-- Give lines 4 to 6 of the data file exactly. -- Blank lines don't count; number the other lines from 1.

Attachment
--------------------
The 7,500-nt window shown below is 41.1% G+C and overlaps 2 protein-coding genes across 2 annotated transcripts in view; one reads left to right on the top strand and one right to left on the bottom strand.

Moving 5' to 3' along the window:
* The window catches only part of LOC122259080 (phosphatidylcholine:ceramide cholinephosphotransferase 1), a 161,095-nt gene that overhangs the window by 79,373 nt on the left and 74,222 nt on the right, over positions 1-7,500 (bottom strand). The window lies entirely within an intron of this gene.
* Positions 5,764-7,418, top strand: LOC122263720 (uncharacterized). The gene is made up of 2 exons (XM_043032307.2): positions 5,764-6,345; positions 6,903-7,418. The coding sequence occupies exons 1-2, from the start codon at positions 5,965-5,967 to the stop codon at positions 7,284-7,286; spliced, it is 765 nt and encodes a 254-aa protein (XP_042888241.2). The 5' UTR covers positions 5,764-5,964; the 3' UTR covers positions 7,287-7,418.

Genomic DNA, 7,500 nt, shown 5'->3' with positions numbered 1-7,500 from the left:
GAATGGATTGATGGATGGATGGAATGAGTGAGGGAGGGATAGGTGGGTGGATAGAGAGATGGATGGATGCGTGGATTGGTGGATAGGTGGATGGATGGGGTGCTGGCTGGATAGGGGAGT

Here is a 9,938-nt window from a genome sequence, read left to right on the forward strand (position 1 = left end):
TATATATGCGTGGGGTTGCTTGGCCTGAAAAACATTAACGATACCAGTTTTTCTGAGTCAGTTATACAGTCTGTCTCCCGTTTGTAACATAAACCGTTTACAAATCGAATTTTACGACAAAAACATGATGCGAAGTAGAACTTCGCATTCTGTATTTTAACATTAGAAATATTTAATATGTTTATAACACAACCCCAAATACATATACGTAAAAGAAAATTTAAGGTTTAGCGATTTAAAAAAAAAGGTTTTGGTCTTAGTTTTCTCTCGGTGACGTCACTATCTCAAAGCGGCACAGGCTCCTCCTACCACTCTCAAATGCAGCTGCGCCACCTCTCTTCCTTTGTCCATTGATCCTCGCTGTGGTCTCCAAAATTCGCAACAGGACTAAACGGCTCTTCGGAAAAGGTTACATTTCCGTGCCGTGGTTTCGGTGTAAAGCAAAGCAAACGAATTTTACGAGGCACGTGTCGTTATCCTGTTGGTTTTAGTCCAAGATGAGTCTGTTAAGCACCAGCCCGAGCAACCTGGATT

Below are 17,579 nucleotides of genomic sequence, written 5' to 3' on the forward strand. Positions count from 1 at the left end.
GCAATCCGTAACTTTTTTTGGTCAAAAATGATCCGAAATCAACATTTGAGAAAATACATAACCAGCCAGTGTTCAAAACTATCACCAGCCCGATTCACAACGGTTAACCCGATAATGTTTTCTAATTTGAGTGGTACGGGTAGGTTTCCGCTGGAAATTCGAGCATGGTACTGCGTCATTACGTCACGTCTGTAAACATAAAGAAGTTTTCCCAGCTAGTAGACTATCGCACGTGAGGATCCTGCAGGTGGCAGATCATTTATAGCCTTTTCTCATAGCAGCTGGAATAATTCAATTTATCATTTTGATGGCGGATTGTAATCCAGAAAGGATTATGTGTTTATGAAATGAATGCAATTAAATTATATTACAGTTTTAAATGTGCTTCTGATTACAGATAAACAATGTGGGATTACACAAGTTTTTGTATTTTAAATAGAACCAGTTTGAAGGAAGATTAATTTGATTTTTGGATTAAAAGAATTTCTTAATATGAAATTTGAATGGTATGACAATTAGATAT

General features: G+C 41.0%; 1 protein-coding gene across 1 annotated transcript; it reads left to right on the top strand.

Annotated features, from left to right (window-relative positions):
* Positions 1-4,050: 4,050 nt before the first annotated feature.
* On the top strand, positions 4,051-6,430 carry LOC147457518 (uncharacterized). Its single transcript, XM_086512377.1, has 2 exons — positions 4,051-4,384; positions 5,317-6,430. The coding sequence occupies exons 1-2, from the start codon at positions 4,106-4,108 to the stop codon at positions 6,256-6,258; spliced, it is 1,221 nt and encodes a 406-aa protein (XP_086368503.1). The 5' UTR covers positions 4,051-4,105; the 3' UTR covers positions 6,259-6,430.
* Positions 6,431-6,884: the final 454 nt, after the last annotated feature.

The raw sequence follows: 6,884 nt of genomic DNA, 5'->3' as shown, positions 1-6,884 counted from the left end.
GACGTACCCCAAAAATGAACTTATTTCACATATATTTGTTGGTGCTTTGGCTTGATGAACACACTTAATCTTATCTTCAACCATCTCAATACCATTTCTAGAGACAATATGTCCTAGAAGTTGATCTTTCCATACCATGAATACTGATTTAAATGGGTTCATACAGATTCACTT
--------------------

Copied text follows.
* Positions 5,764-7,418, top strand: LOC122263720 (uncharacterized). The gene is made up of 2 exons (XM_043032307.2): positions 5,764-6,345; positions 6,903-7,418. The coding sequence occupies exons 1-2, from the start codon at positions 5,965-5,967 to the stop codon at positions 7,284-7,286; spliced, it is 765 nt and encodes a 254-aa protein (XP_042888241.2). The 5' UTR covers positions 5,764-5,964; the 3' UTR covers positions 7,287-7,418.

Genomic DNA, 7,500 nt, shown 5'->3' with positions numbered 1-7,500 from the left:
GAATGGATTGATGGATGGATGGAATGAGTGAGGGAGGGATAGGTGGGTGGATAGAGAGATGGATGGATGCGTGGATTGGTGGATAGGTGGATGGATGGGGTGCTGGCTGGATAGGGGAGT